NanoPen for Patterning Nanoparticles

Frankly speaking, my first thought was that this paper is about a nanosized pen to arrange nanoparticles at the surface but when I read the whole things the phrases like “Don’t Judge a book by its cover” or “looks can be deceptive” starts popping up in my mind. The article is not about a tiny tiny pen but rather is about way of arranging nanoparticles in any patter.

Jokes aside, the work by Prof. Wu at Berkley is serious business and presents an easy way to pattern nanoparticles/ nanopatterns over large area not easily achieved by existing patterning tools like soft lithography, dip pen nanolithography or e-beam lithography. According to authors Nanopen is

“— a novel technique for low optical power intensity, flexible, real-time reconfigurable, and large-scale light-actuated patterning of single or multiple nanoparticles, such as metallic spherical nanocrystals, and one-dimensional nanostructures, such as carbon nanotubes”

By exploiting electrokinetic forces, Nanopen is capable of arranging nanoparticles over large surface area (thousands of square micrometers) within few seconds simply by using low power laser light, LEDs or just plain old halogen lamps. The power of Nanopen is shown by arranging 90nm gold nanoparticles in various shapes and sizes including logo of NIH, and a 10×10 array with each individual spots of 10-20µm in size. By placing gold-nanoparticles in close proximity with exact spatial control using NanoPen, authors were able to create ‘hot-spots’ for very sensitive detection of Rhodamine 6G using SERS (Surface Enhanced Raman Spectroscopy). I hope other types of sensors will follow soon.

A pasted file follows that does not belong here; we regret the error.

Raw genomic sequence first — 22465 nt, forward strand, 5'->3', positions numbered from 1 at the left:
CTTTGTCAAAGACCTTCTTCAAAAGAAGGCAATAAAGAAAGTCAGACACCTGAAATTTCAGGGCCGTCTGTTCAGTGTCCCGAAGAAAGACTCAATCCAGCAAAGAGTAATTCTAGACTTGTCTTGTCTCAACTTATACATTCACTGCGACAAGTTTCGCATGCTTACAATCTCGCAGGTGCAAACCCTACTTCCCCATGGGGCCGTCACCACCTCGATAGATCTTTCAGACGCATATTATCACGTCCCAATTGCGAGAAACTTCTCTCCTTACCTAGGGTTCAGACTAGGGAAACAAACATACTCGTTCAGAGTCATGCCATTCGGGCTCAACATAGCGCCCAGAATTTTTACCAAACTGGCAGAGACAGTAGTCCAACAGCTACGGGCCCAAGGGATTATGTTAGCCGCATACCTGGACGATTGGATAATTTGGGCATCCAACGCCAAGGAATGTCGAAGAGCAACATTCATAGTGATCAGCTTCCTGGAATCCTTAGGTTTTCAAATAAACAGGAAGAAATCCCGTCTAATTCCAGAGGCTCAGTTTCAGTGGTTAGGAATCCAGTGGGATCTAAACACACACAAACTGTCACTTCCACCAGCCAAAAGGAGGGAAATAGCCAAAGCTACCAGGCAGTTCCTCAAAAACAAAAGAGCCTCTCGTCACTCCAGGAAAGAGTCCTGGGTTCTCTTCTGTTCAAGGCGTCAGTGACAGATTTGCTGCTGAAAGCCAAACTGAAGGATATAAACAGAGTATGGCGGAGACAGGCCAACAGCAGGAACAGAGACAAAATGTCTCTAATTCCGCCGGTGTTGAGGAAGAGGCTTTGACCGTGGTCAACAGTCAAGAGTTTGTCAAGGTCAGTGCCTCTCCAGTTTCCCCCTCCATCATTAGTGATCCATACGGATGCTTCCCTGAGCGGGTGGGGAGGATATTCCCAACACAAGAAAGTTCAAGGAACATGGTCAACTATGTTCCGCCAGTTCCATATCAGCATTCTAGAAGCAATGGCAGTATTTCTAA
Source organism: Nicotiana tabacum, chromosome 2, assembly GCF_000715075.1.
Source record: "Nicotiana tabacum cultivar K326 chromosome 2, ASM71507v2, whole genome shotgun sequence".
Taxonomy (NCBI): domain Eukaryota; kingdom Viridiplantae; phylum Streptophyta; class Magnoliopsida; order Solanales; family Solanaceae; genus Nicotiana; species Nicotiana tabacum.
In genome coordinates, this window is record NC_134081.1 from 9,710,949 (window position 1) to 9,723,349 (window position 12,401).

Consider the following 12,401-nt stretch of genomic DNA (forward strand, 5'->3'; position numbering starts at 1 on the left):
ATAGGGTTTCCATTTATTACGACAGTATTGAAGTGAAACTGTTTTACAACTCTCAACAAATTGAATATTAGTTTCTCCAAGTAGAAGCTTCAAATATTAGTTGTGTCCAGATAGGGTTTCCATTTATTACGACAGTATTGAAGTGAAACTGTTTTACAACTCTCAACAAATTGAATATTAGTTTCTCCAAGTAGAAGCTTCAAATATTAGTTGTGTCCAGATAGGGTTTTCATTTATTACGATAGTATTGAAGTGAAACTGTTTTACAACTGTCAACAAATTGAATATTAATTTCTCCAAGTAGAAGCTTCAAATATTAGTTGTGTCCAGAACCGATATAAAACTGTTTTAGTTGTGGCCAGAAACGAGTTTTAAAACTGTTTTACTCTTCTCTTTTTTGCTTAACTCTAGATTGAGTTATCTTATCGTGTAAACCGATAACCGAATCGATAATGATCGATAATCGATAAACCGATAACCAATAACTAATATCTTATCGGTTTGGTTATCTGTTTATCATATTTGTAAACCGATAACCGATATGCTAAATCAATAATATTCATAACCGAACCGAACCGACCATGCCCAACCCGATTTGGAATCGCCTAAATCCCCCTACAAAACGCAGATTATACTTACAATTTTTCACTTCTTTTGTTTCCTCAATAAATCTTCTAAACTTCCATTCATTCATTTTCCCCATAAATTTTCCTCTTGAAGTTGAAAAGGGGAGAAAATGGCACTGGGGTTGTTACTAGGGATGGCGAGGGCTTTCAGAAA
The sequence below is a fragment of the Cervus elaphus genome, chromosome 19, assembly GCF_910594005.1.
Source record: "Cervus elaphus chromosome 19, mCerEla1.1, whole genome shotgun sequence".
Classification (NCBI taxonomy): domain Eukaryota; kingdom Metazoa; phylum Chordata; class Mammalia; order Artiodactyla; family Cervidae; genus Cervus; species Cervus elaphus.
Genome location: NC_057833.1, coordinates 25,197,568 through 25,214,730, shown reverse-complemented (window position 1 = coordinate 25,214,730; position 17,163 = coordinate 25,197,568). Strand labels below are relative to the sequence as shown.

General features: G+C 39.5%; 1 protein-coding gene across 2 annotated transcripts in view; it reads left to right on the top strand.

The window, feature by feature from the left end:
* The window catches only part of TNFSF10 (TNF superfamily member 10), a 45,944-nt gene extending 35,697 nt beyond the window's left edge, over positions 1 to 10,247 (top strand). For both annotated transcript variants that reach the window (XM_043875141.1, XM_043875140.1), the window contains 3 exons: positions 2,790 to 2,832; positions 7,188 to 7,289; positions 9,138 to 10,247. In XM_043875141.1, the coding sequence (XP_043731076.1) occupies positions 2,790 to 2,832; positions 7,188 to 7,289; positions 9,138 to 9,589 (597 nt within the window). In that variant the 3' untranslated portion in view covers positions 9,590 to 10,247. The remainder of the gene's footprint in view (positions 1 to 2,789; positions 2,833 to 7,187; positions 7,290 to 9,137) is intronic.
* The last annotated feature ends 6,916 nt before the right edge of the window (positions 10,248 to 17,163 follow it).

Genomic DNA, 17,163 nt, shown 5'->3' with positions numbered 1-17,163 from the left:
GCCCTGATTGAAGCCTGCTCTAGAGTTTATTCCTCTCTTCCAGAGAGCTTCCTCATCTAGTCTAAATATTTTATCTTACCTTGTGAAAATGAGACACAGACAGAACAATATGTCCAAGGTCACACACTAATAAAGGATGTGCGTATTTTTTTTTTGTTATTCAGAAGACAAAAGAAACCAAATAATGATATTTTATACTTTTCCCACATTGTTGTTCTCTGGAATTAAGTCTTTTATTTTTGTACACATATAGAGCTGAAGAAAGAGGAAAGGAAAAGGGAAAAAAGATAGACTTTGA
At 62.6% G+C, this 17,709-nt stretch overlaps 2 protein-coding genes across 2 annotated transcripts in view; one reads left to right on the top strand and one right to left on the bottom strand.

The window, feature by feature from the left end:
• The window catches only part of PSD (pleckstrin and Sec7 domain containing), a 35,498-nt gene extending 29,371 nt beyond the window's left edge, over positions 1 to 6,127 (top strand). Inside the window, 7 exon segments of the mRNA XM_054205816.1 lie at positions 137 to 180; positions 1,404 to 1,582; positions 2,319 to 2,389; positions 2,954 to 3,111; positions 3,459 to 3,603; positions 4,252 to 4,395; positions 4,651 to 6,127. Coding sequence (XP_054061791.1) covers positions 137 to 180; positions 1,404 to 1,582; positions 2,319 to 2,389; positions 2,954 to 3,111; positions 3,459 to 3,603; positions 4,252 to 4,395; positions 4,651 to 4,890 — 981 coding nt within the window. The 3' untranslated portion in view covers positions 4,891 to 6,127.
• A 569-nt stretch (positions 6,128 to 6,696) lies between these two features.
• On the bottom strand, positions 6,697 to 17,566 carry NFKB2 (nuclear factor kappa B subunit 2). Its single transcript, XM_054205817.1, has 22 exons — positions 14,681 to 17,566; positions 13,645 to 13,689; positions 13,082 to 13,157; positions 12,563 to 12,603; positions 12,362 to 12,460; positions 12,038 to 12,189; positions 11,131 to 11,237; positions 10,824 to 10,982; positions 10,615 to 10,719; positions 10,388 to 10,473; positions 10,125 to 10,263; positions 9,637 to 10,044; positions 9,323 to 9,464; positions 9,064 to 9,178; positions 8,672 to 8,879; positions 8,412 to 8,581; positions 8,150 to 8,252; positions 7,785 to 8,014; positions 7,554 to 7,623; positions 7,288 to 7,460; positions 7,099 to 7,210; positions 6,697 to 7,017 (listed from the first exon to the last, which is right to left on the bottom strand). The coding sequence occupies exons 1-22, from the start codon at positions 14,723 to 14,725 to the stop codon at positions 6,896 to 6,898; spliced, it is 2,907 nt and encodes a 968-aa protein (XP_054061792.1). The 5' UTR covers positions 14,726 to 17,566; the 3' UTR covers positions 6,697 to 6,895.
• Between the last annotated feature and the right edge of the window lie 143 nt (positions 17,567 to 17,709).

Gold nanoparticles are extensively used for sensing applications and NanoPen technology opens up new avenues for exploiting these wonderful particles for designing novel biosensors. As noted by authors it is possible to integrate microfluidics channels with NanoPen writing platform to deliver gols nanoparticles activated with different ligands, proteins, DNAs or anything else to design multiplexed detection devices. Gold nanoparticles can also be decorated by various chemical reactive groups using self assembled monolayers (SAMs) of alkanethiols hence it is entirely possible to design a pattern using NanoPen and then use it as template for bottom-up fabrication.

I am no expert in microfabrication but looking at the device design it seems to me that multiple devices can be fabricated in chip format for simultaneous writing of multiple particle types at the same time.

Possibilities are immense but the question is can the technology translate out of lab to a real commercial instrument!


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